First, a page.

Posts by: Julie Greicius

Gayle Brandeis at Salon

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Over at Salon, Gayle Brandeis has a follow-up essay to her personal story, ”Get Me Away From Here, I’m Dying,” about her mother’s suicide, published on the Rumpus last month.

“I’ve made passing mention of my mom’s suicide in my writing over the last couple of years, but my first truly raw and open essay about her death came out in the Rumpus last month, and since then, I have felt a new responsibility to be brave.

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The Rumpus Interview with Blindsight Author Chris Colin

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In Blindsight, Chris Colin has written the true story of b-movie-to-blockbuster producer Simon Lewis’s 16-year recovery from a car crash that left him with a pulse, but little else.

Lewis’s new bride was killed instantly, and he lost one-third of the right side of his brain, some of his vision, his ability to organize his memories chronologically, and his Hollywood career just when it had skyrocketed.

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Google’s Morbid Algorithm

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“Google confirmed widespread rumors last night that it will soon launch an invitation-only beta-testing program for its controversial Android phone App, Word Count. According to a press release posted on the Google Lab Team blog, the App will make use of the Lab Team’s recently designed algorithms and a controversial piece of software known as Estimated Time of Death (ETD) to predict how many words a user has left to communicate before the user perishes and dies.”

Forget social networking and privacy fines.

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NY Times Rape Reporting, Redux

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New York Times reporter and bureau chief, James C. McKinley, has co-written with Erica Goode a follow-up article on the gang rape of an 11-year-old girl in Cleveland, Texas.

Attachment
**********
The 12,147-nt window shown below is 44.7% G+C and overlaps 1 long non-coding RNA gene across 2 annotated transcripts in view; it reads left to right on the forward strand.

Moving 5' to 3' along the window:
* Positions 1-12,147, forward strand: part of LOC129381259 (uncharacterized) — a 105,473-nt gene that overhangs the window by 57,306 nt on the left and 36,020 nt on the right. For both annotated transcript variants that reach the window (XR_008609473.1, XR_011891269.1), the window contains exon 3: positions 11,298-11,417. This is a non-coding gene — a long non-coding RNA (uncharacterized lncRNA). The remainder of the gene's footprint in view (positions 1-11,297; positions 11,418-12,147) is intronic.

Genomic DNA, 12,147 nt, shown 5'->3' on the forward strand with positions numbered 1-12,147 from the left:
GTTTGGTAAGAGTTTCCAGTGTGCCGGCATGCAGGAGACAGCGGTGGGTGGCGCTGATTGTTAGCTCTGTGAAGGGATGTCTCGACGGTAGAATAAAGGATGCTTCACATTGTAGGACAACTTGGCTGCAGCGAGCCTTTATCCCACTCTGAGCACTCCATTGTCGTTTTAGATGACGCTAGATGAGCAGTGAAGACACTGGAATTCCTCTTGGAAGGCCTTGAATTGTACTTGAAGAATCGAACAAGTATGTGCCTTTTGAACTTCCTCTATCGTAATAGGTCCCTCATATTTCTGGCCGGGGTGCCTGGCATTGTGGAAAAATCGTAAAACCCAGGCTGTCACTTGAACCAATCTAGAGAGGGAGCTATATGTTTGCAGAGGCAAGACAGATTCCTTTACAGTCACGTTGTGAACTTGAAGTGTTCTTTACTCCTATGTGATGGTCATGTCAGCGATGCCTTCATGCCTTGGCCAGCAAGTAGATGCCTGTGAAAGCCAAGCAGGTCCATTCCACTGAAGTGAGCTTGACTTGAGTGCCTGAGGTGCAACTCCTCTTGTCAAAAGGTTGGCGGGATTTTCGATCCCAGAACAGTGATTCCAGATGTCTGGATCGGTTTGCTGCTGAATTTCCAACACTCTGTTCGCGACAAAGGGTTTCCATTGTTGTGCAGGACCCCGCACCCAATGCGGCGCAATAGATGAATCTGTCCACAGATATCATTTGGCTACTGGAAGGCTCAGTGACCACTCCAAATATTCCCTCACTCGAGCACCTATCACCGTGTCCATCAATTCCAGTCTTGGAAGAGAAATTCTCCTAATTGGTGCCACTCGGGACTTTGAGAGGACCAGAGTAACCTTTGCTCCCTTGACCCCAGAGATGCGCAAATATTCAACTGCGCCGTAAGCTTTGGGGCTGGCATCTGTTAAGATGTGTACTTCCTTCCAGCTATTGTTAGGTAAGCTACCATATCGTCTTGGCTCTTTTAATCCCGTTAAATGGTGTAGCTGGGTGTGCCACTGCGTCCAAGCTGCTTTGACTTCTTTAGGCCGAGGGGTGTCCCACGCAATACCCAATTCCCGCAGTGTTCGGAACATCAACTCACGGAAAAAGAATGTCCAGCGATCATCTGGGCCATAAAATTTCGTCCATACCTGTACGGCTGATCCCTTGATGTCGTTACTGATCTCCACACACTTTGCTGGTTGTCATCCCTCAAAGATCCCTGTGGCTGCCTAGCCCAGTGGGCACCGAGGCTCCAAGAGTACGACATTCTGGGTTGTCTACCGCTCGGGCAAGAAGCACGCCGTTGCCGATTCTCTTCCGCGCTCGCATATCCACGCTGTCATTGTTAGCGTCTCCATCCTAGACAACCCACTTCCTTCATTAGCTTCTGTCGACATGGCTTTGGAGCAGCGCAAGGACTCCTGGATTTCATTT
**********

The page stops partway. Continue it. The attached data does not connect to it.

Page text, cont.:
McKinley’s initial coverage of the crime was so inexcusably slanted toward sympathy for the rapists and blame for the victim—both in its selection of quotations and editorial angle—that it unleashed a public outcry here on the Rumpus and across the Internet, including a petition signed by nearly 50,000 people on Change.org demanding an apology by the Times.

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Protecting the “Least Among Us”

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“I asked Wolfgang how long addicts typically had to wait for admission to his clinic. He didn’t understand my question, so I asked again. As I was about to ask a third time, it dawned on me the confusion wasn’t due to language, but to Wolfgang’s inability as a physician to comprehend why any patient should have to wait for treatment.”

Rumpus Women, Vol I, contributor Cheryl Strayed‘s husband, Brian Lindstrom, has written a beautiful, insightful piece about styles of drug treatment and education in Germany and Copenhagen, “Protecting the ‘Least Among Us.’

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Dear Dr. Thompson: The Rumpus Interview with Matthew L. Moseley

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That’s what Hunter Thompson would have really wanted for people to understand, how one little letter can change your life. If you reach out, if you connect to the right person in the right way, it can change things, or get you out of prison.

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Andrew Abbott

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The paintings of Andrew Abbott run a broad, beautiful range of darkness and humor. Several of his paintings remind me of Picasso: “Say No to Durgs” [sic] has all the conflict and chaos of “Guernica,” for example. Others, with their ripe-red color and self-affliction, or even mysterious “Mounds,” feel like Louise Bourgeois.

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